There aren’t many of our victims left, but I’m confident and content that these few remaining women, will be compensated from our near empty coffers. But we should not let ourselves off so lightly. Money alone for historical crimes is too easy. Let’s not pat ourselves on the back again, for merely doing the barest of bare minimums.

Why not instead create a legacy that may eventually wipe the slate ‘almost’ clean? Today we don’t have Magdalene Laundries but we have innocent men, women and children being daily reduced in dignity, freedom and hope. We have 5000 Asylum Seekers, who must endure up to seven years of tortuous legal entanglements, to have their escape to Ireland approved. These are the new powerless. This warehoused mass of humanity, starved of the right to say ‘we’ are now safe, ‘we’ are now free and ‘we’ are now equal.

5000 men, women and children, from some of the worst places on Earth. Imagine allowing them to take the Oath. To become ‘us.’ We could save 5000 lives by merely saying yes.

Isn’t that a chapter in a history book ‘we’ would just love to know ‘our’ grandchildren will one day read?

Kerry Column 49

Blue Eye Shadow

Jason carefully applied the blue eyeshadow to his left eye as he remembered the very moment the pain had stopped. Phil and Sam had trapped him in the changing rooms and pinned him down as Meg painted his eyes with this exact shade of eyeshadow, none too gently of course. Then she had spat in his face. Phil and Sam had let him go and called him a fag as they walked away, satisfied that they had done their work for the day. Jason decided at that moment he was going to die and as if by magic, the stomach churning agony that he had carried with him every day for the last eight months, just fell away. He now knew how to end his suffering. And that knowledge was like as if his body was being flooded with a wonderful anesthesia. He walked around the school in a daze for the rest of the day and the rest of that week.
He endured the petty humiliations, the casual brutalities, the gradual annihilations, as if they were happening to someone else. Even his parents were moved to remark that he seemed happier in himself. He smiled and hugged them, knowing that they were planning on going away this weekend. As a responsible fifteen year old they were leaving him unsupervised. He knew the pain would be stopped forever then. All would be better. No one would ever hurt him again, no adult would get to continue turning a blind eye to his suffering and he would not have to see the terror in his parents‘ eyes as they continually failed to see that his agony, was not just a phase.      
He waved them off from the front porch. It was a beautiful and sunny Saturday morning. He went back inside the house and locked the door. He took a long shower and standing naked in front of his bedroom mirror, applied the blue eyeshadow to his left eye but not the right. He stood back and looked at the mirror. His body was slight and lacked the hair most of his peers were proudly showing off in the locker room. That first day in the locker room, that first comment, that first invisible bruise, all began with his body. Someone had pointed at his crotch and called him a girl. The laughter had almost deafened him. Within a week the cheerleaders were in on the joke. By the end of the month, he was a cock sucking faggot and everyday was a waking nightmare. Everyday they would push each other to find new ways to remind him that he was scum. He was an AIDS ridden homo. He was a cum guzzling perv.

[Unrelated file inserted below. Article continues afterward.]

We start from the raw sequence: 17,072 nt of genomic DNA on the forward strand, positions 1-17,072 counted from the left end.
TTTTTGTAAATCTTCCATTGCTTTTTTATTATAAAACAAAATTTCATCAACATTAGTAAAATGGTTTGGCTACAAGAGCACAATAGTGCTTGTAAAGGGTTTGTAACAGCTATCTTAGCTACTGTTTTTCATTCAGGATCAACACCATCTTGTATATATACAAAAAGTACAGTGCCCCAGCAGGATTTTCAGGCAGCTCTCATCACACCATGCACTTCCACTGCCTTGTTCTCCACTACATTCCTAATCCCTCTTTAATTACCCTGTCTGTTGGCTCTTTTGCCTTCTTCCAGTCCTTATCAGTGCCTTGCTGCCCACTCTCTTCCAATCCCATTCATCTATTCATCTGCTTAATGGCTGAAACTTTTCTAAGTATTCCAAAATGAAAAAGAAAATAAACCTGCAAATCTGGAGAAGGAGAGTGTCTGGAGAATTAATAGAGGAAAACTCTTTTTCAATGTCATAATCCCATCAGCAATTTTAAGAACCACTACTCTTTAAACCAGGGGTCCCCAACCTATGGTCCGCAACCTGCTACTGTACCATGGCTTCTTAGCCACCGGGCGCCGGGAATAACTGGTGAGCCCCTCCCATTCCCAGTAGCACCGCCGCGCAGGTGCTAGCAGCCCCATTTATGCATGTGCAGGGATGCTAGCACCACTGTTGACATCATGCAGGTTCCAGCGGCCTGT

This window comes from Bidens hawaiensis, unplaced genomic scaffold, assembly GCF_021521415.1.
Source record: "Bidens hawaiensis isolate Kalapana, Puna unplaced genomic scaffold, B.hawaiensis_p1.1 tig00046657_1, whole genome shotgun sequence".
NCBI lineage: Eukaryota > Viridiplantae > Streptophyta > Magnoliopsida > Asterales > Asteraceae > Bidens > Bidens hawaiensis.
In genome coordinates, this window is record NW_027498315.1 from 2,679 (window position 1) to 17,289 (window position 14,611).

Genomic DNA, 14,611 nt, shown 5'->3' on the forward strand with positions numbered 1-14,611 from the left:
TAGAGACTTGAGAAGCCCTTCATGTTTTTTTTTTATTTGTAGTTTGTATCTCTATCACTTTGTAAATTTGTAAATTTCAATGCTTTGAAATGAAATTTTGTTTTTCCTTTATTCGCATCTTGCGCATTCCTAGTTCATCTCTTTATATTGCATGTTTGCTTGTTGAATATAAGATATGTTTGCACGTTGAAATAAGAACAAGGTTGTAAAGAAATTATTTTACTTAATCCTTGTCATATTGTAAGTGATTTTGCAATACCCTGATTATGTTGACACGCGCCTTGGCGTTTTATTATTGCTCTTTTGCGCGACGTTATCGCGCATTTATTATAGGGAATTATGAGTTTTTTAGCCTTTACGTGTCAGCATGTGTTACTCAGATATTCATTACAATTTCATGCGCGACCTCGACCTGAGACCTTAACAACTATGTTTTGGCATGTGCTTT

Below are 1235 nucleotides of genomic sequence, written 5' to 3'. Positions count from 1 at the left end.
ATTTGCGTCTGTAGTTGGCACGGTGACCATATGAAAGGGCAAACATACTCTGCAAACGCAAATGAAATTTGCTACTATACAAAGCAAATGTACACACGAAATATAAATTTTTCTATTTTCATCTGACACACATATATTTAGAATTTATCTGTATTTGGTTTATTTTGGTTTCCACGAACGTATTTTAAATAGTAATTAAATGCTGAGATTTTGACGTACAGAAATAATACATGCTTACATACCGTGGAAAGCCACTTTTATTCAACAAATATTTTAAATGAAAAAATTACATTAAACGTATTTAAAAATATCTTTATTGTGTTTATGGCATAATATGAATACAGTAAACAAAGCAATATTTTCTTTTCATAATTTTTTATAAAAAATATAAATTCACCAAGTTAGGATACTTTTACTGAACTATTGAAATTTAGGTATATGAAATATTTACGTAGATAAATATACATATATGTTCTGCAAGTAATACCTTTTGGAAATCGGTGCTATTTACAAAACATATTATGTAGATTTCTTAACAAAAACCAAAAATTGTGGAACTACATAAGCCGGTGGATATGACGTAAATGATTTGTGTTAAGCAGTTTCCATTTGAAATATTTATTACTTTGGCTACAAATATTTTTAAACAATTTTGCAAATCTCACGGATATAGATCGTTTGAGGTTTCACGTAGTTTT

He tried to endure. Tried to follow the code of never telling, but his resolve cracked and he told a teacher. The teacher assured him he’d inform the Principal. He was summoned to the Principal’s office where he was lectured at, by the Principal and the School Nurse about the importance of fitting in. About boys being boys, about manning up, about good Christian values and the dangers of alternative lifestyles. Perhaps he had done something to deserve this abuse? Did he have a girlfriend?
He did not complain after that. He just endured. He attempted to shield his parents from what was happening. But they heard his nightmares, they knew he threw up before school. They saw his grades drop from A’s to D’s. But they thought it was a phase. Perhaps he should listen to different music. Get a girlfriend. Have a party and invite his classmates. He smiled and didn’t tell them what it was like to exist as one tender bruise. How even alone, safe from the bullies, their words continued to flay. How he had begun to wish he was gay as they seemed able to endure these kind of attacks, while he also grew to hate their very existence, because it meant he was receiving the abuse meant for them.  
He spared them the truth and he intended to spare them from the trauma of finding their son’s dead body. He looked once more into the mirror. Looked at the body and the face he had been taught to despise. His pain would end and he would spare his parents. They would get over him. He did after all, deserve to die. He was a disappointment to them. They worried all the time and never once did they think to protect him. They would have a new son, a better son. A son who wasn’t faggy and weak and who didn’t deserve to be spat on by the beautiful girls. 
He went to his closet and chose his favourite boxers, jeans and tshirt. He looked in the mirror again. Yes, he should at least look well when he died. It was important to make a good impression on strangers. He would hate to think his parents would have to face the doctors and cops knowing he looking unkempt. His constant failures were shame enough. He opened his drawer and reached under all his spare stationary and found the baggy of pills. He took them out and examined them. There were three different colours. Anti-anxiety tablets he had been prescribed when the nightmares began. His Mom’s sleep medication, which he had stolen earlier from her bathroom and several oxycontin capsules that were left over from when his Dad had broken his leg at work. Altogether twenty tablets and a bottle of Scotch in the den. Jason smiled to himself. No more pain.